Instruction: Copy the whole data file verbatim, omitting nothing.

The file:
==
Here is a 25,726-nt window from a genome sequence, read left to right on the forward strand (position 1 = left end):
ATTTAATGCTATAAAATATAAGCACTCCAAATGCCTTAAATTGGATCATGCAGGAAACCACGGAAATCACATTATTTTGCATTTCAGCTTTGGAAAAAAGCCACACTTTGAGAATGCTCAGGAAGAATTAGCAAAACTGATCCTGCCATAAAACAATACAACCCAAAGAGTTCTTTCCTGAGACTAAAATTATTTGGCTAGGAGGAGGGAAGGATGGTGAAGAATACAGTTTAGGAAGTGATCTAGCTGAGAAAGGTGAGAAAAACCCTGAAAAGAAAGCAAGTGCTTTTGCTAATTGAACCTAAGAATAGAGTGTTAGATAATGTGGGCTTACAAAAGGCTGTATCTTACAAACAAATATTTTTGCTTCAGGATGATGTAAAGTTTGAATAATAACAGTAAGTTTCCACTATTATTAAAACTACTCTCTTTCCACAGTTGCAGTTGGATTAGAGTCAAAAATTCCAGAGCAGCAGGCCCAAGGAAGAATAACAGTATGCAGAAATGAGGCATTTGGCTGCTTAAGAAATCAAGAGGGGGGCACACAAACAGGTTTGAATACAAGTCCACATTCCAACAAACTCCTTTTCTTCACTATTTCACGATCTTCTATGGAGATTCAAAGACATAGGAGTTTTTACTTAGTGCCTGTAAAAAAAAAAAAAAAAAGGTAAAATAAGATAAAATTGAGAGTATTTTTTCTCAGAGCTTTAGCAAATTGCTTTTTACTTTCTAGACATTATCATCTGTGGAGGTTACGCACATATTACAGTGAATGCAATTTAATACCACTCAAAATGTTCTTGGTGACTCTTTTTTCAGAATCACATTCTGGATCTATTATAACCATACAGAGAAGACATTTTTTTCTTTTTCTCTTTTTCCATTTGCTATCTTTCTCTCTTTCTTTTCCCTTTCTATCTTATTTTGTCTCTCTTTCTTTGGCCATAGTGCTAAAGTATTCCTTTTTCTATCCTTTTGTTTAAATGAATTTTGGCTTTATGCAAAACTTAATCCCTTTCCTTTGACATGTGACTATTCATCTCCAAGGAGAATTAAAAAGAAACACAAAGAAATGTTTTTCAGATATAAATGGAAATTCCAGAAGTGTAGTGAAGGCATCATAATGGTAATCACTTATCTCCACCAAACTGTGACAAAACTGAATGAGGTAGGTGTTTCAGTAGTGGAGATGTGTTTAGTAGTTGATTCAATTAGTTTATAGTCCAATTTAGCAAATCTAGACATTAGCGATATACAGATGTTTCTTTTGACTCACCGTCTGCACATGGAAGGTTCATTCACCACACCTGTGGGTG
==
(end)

Here is a 25,726-nt window from a genome sequence, read left to right on the forward strand (position 1 = left end):
ATTTAATGCTATAAAATATAAGCACTCCAAATGCCTTAAATTGGATCATGCAGGAAACCACGGAAATCACATTATTTTGCATTTCAGCTTTGGAAAAAAGCCACACTTTGAGAATGCTCAGGAAGAATTAGCAAAACTGATCCTGCCATAAAACAATACAACCCAAAGAGTTCTTTCCTGAGACTAAAATTATTTGGCTAGGAGGAGGGAAGGATGGTGAAGAATACAGTTTAGGAAGTGATCTAGCTGAGAAAGGTGAGAAAAACCCTGAAAAGAAAGCAAGTGCTTTTGCTAATTGAACCTAAGAATAGAGTGTTAGATAATGTGGGCTTACAAAAGGCTGTATCTTACAAACAAATATTTTTGCTTCAGGATGATGTAAAGTTTGAATAATAACAGTAAGTTTCCACTATTATTAAAACTACTCTCTTTCCACAGTTGCAGTTGGATTAGAGTCAAAAATTCCAGAGCAGCAGGCCCAAGGAAGAATAACAGTATGCAGAAATGAGGCATTTGGCTGCTTAAGAAATCAAGAGGGGGGCACACAAACAGGTTTGAATACAAGTCCACATTCCAACAAACTCCTTTTCTTCACTATTTCACGATCTTCTATGGAGATTCAAAGACATAGGAGTTTTTACTTAGTGCCTGTAAAAAAAAAAAAAAAAAGGTAAAATAAGATAAAATTGAGAGTATTTTTTCTCAGAGCTTTAGCAAATTGCTTTTTACTTTCTAGACATTATCATCTGTGGAGGTTACGCACATATTACAGTGAATGCAATTTAATACCACTCAAAATGTTCTTGGTGACTCTTTTTTCAGAATCACATTCTGGATCTATTATAACCATACAGAGAAGACATTTTTTTCTTTTTCTCTTTTTCCATTTGCTATCTTTCTCTCTTTCTTTTCCCTTTCTATCTTATTTTGTCTCTCTTTCTTTGGCCATAGTGCTAAAGTATTCCTTTTTCTATCCTTTTGTTTAAATGAATTTTGGCTTTATGCAAAACTTAATCCCTTTCCTTTGACATGTGACTATTCATCTCCAAGGAGAATTAAAAAGAAACACAAAGAAATGTTTTTCAGATATAAATGGAAATTCCAGAAGTGTAGTGAAGGCATCATAATGGTAATCACTTATCTCCACCAAACTGTGACAAAACTGAATGAGGTAGGTGTTTCAGTAGTGGAGATGTGTTTAGTAGTTGATTCAATTAGTTTATAGTCCAATTTAGCAAATCTAGACATTAGCGATATACAGATGTTTCTTTTGACTCACCGTCTGCACATGGAAGGTTCATTCACCACACCTGTGGGTG